Local Self Reliance: Urban Forestry

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ILLUSTRATION: VANDA/FOTOLIA
Urban forestry can provide blighted neighborhoods with visual interest, shade in the summer, and a symbol of life and vitality.

Trees are all too often a scarce resource in North
America’s cities, and this “urban deforestation” is
unfortunate for a number of reasons. Streetside greenery
can, for example, soften a harsh urban environment, absorb
pollution, cool the hot summer air, and–most
important–provide a highly visible symbol of
neighborhood revitalization.

Many of today’s stretched-to-the-breaking-point city
budgets just don’t include enough money to support urban forestry, however, and even when
modest efforts are made, the trees suffer very high
mortality rates. (In New York City, for instance, species
that would survive for upward of
50 years in the country usually die in less than seven!) The problem is a
combination of urban vandalism and the fact that most
metropolitan tree-planting is done by city crews whose
members are ignorant of basic tree care techniques.

Recently, though, community planting projects in which
residents plant and care for their own trees have begun to
reverse the trend toward greenless cities. The Oakland
(California) Tree Task Force, for example, has established
an urban forest–planted by neighborhood residents–in a
vacant lot next to one of the city’s “toughest” schools.

The Oakland group set up their planting day as a community
fair complete with food, balloons, T-shirts, and a disc
jockey from a local radio station. When the area youngsters
showed up looking for a good time, The Task Force folks
showed them how to plant and care for the trees. You can be
sure that after having a hand in its creation, the students
made sure their forest was protected.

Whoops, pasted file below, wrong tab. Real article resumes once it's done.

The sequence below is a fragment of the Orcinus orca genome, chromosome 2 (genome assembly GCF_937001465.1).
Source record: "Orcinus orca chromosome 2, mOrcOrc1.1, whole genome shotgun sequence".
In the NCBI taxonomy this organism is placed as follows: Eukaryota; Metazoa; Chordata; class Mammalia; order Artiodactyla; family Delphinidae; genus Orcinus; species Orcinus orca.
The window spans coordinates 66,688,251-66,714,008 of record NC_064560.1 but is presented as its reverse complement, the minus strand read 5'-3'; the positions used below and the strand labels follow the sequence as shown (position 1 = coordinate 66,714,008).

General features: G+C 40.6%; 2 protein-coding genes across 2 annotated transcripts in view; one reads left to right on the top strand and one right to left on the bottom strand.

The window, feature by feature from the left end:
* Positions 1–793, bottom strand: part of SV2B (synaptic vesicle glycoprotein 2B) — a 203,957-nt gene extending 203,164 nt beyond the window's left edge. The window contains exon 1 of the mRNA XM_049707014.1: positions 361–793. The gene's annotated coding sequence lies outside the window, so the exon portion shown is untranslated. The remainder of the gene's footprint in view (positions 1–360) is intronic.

In fact, only one of the schoolside trees has been lost to
vandalism so far, and the neighborhood “foresters”
quickly learned that the damage had been done by a boy who
had not participated in the fair. (The Task Force suggested
that he youngster plant a replacement. He was delighted
to have the chance, and the forest has been thriving ever
since.)

Not long ago, the Oakland Tree Task Force re-formed into a
new organization called ON TOP (Oakland Neighborhood Tree
Organizing Program).

Philadelphia is another example of a city with a thriving
urban greening program. The Pennsylvania Horticultural
Society provides young trees (at $5.00 each) to any
neighborhood in which 80% of the residents petition for the
service. The Society also arranges for the required
permits and provides a machine for any necessary sidewalk
cutting. The neighborhood residents remove the
pavement, dig the pits, and plant the trees.

Once the young plants are in the ground, the PHS people
provide stakes and wires as needed, plus advice on tree
care. This project and others like it involving
community participation have made Pennsylvania a
model “urban agriculture” state.

While the Pennsylvania tree planting movement is run
through the state’s Horticultural Society, a Los Angeles
group called TreePeople demonstrated what can be
accomplished on a more personal scale with a project
that started out as a one man operation! Because, although
TreePeople founder Andy Lipkus now has a staff of nine
helpers, he began his arboreal endeavor alone. His
group has since helped residents plant more than 5,000
trees of smog-tolerant species throughout southern
California. In fact, the group’s education program will
have reached some 15,000 people by the end of 1979!

The Boston Urban Gardeners (BUG), another “city forestry”
organization, has gone to the economic “roots” of the
problem and established a series of small scale community
nurseries in an effort to produce trees that city residents
can afford. According to BUG, a tiny 70¢ Japanese
cherry seedling can grow to be five feet tall in less than
three years in an urban tree garden. (And such an
established tree would sell for as much as $30 at a
commercial nursery.) The group is in the process of growing
scores of affordable ornamentals that add greenery to
land which (because of contamination from lead and other
heavy metals) is unfit for vegetable gathering.


For the past several years, the good folks at the Institute
for Local Self-Reliance in Washington, D.C. have worked to
help urban residents gain greater control over their lives
through the use of low-technology, decentralist tools and
concepts. We strongly believe that more people (city
dwellers and country folk alike) should be exposed to the
Institute’s efforts, which is why we’re now making this
“what’s happening where” report by ILSR staffers one of
MOTHER EARTH NEWS’ regular features.